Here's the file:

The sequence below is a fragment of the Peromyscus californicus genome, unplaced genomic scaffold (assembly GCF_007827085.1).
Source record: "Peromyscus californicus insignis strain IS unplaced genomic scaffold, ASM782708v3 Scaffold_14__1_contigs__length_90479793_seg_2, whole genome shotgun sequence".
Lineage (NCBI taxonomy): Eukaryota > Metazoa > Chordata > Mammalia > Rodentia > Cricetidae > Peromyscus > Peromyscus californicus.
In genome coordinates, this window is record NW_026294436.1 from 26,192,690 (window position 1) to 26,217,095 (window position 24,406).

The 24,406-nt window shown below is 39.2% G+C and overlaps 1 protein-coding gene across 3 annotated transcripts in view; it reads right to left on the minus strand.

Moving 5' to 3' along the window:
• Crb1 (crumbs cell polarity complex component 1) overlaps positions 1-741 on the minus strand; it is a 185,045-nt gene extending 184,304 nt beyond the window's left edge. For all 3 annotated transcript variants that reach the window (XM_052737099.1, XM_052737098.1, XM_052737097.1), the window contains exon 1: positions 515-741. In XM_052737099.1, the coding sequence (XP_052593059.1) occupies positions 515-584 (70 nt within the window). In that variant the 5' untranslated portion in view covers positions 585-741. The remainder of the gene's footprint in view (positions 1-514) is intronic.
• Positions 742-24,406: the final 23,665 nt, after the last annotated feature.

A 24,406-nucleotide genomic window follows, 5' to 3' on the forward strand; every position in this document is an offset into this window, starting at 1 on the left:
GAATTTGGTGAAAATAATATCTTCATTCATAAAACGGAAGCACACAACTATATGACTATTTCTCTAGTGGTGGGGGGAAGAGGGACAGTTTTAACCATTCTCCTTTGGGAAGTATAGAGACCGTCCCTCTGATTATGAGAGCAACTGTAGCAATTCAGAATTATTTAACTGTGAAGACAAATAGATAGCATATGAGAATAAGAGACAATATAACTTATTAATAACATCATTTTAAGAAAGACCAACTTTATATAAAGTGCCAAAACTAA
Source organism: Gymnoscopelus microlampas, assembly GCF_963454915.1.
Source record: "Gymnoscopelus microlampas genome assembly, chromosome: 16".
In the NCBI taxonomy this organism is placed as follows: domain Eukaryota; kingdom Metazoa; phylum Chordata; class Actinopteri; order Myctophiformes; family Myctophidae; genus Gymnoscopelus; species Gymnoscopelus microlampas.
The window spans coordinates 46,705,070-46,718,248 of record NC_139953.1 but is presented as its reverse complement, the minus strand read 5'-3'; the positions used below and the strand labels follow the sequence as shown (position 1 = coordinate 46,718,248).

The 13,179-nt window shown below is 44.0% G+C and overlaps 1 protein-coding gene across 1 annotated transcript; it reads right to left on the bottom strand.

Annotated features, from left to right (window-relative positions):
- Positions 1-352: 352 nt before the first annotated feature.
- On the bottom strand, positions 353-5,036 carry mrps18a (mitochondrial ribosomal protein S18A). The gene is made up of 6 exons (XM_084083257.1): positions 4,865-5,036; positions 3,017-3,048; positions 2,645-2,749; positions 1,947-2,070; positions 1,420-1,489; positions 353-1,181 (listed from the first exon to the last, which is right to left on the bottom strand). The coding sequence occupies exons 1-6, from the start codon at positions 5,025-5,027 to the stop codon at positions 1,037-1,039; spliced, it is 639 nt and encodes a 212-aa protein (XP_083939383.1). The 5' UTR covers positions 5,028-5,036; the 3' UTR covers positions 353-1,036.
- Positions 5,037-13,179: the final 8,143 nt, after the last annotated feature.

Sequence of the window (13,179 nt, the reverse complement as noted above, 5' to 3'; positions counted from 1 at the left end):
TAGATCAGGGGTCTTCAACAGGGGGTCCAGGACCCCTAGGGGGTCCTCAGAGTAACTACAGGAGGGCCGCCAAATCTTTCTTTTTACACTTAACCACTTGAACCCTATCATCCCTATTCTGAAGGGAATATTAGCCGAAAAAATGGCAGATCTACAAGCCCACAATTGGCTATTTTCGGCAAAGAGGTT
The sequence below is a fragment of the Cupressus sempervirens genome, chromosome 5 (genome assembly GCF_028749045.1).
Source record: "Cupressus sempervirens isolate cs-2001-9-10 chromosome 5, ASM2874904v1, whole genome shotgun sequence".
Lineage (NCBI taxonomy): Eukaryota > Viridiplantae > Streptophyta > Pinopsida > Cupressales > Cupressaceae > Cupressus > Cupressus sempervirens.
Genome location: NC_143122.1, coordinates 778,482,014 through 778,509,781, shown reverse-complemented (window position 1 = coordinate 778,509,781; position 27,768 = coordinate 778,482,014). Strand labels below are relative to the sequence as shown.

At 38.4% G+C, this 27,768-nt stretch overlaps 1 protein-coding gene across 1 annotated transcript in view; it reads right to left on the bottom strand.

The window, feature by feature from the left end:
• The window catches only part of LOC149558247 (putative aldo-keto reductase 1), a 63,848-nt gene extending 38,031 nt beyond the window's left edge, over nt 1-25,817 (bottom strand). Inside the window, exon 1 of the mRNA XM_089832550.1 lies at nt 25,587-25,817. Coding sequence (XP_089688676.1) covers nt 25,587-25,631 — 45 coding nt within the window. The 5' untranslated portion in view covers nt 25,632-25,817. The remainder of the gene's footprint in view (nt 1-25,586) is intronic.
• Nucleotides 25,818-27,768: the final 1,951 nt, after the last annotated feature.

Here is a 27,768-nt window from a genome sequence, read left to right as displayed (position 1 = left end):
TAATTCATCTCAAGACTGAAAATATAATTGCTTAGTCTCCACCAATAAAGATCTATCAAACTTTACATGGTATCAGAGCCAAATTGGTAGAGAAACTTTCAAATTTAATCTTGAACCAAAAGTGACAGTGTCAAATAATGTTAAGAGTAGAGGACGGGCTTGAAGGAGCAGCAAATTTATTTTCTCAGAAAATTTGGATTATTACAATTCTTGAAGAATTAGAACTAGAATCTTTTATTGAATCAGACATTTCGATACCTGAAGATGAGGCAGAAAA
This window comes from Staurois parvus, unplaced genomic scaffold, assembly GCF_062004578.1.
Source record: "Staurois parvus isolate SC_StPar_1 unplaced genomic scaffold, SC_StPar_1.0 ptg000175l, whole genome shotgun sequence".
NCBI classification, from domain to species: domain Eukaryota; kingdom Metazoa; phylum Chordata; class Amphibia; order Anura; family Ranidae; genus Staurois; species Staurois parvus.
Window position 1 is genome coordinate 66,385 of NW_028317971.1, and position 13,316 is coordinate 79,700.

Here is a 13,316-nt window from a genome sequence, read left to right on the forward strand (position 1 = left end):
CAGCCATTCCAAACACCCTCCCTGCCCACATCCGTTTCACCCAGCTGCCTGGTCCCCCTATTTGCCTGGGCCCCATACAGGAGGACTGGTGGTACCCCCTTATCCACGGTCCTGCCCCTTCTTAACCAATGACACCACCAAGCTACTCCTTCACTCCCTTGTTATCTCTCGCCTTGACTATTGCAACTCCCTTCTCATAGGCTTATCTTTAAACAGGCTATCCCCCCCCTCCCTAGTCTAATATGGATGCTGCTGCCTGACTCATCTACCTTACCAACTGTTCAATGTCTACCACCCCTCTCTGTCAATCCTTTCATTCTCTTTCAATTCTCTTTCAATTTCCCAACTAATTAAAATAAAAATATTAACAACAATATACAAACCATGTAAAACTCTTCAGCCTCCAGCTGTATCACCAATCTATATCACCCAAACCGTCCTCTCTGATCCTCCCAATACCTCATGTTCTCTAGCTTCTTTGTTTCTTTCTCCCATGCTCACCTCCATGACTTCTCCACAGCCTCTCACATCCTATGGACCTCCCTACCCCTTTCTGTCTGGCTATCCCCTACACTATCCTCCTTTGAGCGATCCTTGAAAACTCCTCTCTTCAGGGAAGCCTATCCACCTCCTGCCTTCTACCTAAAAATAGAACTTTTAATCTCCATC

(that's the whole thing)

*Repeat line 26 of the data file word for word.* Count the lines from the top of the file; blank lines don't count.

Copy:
At 38.4% G+C, this 27,768-nt stretch overlaps 1 protein-coding gene across 1 annotated transcript in view; it reads right to left on the bottom strand.